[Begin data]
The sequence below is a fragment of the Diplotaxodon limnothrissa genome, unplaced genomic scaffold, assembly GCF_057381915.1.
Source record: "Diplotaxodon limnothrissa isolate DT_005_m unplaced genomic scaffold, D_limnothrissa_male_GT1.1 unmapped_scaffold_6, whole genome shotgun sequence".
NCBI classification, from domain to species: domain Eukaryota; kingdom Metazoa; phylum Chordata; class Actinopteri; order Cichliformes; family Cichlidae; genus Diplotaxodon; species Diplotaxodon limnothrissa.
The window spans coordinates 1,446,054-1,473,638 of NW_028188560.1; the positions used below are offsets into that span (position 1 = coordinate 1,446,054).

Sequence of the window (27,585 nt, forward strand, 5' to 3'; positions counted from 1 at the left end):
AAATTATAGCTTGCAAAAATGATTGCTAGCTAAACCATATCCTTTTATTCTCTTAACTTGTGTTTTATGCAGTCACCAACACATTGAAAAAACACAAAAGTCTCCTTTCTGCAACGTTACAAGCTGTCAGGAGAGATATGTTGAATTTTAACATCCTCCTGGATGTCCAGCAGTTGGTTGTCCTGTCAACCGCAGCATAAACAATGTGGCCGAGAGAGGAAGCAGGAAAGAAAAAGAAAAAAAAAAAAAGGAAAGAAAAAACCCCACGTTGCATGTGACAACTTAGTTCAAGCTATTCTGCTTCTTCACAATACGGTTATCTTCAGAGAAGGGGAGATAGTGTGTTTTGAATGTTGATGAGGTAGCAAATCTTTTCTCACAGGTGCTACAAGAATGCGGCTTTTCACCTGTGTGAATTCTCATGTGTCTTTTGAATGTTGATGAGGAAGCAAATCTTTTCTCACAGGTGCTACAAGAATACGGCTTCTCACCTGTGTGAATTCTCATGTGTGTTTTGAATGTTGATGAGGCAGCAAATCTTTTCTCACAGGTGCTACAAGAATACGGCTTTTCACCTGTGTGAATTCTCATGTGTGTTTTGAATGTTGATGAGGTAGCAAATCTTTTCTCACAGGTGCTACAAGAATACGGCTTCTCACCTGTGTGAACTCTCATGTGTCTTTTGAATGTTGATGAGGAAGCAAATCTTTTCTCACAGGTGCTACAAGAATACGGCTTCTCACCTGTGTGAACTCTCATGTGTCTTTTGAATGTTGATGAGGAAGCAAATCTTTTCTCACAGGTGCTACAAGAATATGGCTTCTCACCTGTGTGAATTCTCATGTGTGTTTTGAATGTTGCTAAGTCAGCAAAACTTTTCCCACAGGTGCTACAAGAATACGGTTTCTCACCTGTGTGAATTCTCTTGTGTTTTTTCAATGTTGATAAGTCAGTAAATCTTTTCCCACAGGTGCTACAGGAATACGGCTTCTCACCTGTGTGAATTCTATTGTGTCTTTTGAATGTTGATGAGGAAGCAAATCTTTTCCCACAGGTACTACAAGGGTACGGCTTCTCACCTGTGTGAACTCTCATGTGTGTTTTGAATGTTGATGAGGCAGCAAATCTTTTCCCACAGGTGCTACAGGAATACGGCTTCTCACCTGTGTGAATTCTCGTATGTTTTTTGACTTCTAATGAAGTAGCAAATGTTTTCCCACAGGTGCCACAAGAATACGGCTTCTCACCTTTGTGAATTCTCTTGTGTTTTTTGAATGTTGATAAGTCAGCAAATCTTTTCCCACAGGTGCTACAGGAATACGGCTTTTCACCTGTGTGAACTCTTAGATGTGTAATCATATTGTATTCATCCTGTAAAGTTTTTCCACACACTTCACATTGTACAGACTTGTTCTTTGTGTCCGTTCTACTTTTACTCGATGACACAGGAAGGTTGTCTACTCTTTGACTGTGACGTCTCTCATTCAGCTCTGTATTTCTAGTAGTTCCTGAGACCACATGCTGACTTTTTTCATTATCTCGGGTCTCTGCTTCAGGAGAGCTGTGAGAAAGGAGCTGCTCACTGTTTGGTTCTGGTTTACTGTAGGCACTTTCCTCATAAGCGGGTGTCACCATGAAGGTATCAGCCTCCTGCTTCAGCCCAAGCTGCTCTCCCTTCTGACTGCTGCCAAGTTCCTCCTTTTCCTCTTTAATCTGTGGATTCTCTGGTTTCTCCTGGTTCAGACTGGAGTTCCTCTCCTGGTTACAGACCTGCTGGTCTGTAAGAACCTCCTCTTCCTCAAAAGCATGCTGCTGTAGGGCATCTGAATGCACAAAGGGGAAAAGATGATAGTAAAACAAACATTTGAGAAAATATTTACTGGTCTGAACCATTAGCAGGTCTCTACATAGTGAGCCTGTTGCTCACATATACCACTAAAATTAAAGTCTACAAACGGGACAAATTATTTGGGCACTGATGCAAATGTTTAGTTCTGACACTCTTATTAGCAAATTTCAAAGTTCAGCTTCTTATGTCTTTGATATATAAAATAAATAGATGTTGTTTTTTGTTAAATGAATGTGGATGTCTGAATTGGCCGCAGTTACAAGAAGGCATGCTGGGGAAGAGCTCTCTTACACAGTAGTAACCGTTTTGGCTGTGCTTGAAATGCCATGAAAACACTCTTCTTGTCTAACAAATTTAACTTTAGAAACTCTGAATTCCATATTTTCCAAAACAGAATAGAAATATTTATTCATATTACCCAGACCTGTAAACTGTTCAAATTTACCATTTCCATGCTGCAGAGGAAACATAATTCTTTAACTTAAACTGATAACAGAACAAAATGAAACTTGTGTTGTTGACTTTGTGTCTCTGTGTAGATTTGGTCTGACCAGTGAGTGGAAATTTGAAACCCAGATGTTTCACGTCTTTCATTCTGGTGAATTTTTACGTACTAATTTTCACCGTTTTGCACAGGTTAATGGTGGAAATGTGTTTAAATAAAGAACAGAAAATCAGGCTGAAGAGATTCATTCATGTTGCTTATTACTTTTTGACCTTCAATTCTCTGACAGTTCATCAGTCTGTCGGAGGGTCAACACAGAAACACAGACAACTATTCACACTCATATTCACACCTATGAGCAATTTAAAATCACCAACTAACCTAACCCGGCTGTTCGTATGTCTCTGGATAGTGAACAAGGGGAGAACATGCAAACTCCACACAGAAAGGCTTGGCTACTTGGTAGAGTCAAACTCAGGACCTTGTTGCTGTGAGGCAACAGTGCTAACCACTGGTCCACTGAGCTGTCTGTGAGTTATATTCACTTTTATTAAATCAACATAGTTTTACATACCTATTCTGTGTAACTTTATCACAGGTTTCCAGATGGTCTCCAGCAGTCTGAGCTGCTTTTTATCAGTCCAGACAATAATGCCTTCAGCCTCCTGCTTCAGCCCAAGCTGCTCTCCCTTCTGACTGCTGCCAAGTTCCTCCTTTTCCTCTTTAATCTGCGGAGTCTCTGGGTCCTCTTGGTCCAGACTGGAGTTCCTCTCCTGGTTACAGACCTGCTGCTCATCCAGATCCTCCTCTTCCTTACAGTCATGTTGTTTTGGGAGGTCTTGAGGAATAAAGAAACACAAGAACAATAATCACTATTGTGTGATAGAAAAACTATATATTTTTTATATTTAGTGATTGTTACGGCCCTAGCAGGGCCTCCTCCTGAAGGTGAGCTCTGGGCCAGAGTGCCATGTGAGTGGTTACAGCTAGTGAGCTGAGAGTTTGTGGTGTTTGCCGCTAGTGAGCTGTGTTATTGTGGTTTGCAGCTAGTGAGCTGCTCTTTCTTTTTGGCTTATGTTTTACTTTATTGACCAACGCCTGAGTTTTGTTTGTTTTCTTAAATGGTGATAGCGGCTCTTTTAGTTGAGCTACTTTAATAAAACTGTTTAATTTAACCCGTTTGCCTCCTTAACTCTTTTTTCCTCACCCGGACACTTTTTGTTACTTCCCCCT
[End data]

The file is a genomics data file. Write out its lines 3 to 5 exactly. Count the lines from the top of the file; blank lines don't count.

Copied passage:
NCBI classification, from domain to species: domain Eukaryota; kingdom Metazoa; phylum Chordata; class Actinopteri; order Cichliformes; family Cichlidae; genus Diplotaxodon; species Diplotaxodon limnothrissa.
The window spans coordinates 1,446,054-1,473,638 of NW_028188560.1; the positions used below are offsets into that span (position 1 = coordinate 1,446,054).

Sequence of the window (27,585 nt, forward strand, 5' to 3'; positions counted from 1 at the left end):